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FET Mixers The drain current after expanding the drain current equation is given by The amplitude of the sum and difference frequencies is given by The term is referred as the conversion tranconductance g c 35

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FET Mixers Since for a JFET the transconductance is The conversion transconductance is one-fourth the small signal transconductance at V gs =0 36

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FET Mixer example Example: A given FET transistor with I DSS =40 mA and transconductance g m =14×10 -3 S at V gs =0 is to be used in a mixer. Estimate the conversion gain if a 50 Ω load is used Solution: The conversion gain is given by From the transconductance we can find v p as indicated 37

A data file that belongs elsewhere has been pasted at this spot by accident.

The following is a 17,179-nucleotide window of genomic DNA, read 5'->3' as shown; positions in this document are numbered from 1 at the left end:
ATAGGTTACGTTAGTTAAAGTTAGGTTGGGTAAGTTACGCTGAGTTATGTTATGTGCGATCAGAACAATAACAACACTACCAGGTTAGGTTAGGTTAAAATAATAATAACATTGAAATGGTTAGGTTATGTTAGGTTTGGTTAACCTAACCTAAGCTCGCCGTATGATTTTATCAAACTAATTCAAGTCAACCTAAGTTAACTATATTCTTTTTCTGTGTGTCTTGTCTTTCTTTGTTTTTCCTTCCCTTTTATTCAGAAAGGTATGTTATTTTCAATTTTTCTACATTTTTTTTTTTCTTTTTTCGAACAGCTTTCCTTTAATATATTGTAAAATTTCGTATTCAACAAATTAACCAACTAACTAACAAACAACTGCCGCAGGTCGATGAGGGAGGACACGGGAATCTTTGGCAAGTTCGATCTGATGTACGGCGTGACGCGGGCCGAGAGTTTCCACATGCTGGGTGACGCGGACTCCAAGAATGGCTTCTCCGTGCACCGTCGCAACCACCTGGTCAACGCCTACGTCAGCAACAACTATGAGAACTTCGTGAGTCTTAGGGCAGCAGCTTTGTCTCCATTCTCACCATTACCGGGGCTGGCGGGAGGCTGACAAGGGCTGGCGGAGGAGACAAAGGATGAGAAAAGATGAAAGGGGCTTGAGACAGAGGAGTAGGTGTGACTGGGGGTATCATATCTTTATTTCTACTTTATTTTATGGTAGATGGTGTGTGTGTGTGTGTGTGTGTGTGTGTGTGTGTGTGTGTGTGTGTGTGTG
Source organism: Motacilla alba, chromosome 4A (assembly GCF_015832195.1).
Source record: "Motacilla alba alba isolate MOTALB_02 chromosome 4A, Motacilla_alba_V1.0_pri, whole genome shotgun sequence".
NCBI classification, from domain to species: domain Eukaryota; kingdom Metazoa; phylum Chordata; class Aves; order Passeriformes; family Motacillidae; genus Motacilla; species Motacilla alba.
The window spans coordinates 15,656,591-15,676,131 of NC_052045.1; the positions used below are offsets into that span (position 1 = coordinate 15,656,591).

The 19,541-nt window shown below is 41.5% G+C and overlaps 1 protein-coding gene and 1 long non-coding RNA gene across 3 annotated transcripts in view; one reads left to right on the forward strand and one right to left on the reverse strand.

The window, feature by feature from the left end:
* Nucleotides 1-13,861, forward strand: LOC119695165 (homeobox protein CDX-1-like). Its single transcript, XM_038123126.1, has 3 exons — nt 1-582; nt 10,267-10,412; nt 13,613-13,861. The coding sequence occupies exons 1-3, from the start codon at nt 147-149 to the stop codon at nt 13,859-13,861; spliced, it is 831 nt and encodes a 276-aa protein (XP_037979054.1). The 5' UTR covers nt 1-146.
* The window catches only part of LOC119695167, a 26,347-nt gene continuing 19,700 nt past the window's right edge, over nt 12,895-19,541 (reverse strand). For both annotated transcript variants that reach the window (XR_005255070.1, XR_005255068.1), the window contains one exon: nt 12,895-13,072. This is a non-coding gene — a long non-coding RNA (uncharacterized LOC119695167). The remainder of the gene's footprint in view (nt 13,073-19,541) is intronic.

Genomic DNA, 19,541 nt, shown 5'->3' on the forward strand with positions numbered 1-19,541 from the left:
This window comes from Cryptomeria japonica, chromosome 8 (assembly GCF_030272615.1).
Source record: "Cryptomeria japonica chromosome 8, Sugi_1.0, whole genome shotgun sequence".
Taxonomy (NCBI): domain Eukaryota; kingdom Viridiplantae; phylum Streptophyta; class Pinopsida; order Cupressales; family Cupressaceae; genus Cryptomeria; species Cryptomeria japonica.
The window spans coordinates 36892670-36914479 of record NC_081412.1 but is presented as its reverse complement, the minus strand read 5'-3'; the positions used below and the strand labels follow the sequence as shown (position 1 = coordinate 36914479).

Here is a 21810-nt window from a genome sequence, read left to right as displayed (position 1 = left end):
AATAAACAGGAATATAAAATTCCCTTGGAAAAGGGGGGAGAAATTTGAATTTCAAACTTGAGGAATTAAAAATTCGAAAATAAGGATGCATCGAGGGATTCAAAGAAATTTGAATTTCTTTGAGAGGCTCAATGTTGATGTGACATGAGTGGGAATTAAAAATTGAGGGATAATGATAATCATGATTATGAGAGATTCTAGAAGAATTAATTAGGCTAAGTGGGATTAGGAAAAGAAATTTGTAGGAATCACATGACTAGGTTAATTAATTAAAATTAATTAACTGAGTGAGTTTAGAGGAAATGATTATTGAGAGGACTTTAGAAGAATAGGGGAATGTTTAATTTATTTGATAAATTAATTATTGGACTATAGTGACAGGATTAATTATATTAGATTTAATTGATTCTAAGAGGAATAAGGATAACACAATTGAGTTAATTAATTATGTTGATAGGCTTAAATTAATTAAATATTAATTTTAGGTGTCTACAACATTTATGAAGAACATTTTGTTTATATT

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FET Mixer example Solution: The local oscillator voltage should be kept to approximately 50 percent of this value in order to minimize distortion If V L =2.85 V, then the conversion transconductance is The magnitude of the voltage gain is 38

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Integrated circuit mixer (Gilbert cell) This kind of mixers uses some form of a variable transconductance multiplier This multiplier relies on the dependence of the transistor’s transconductance upon its bias current 39

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Integrated circuit mixer (Gilbert cell) The differential output voltage is given by The transconductance g m is given by Therefore, the output voltage V O is given by Which is the multiplication of the two signals 40

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Integrated circuit mixer (Gilbert cell) One difficulty with this circuit is that since the total current IE varies directly as a function of V2, a large common mode swing will occur This common mode swing can be removed by using the circuit shown below 41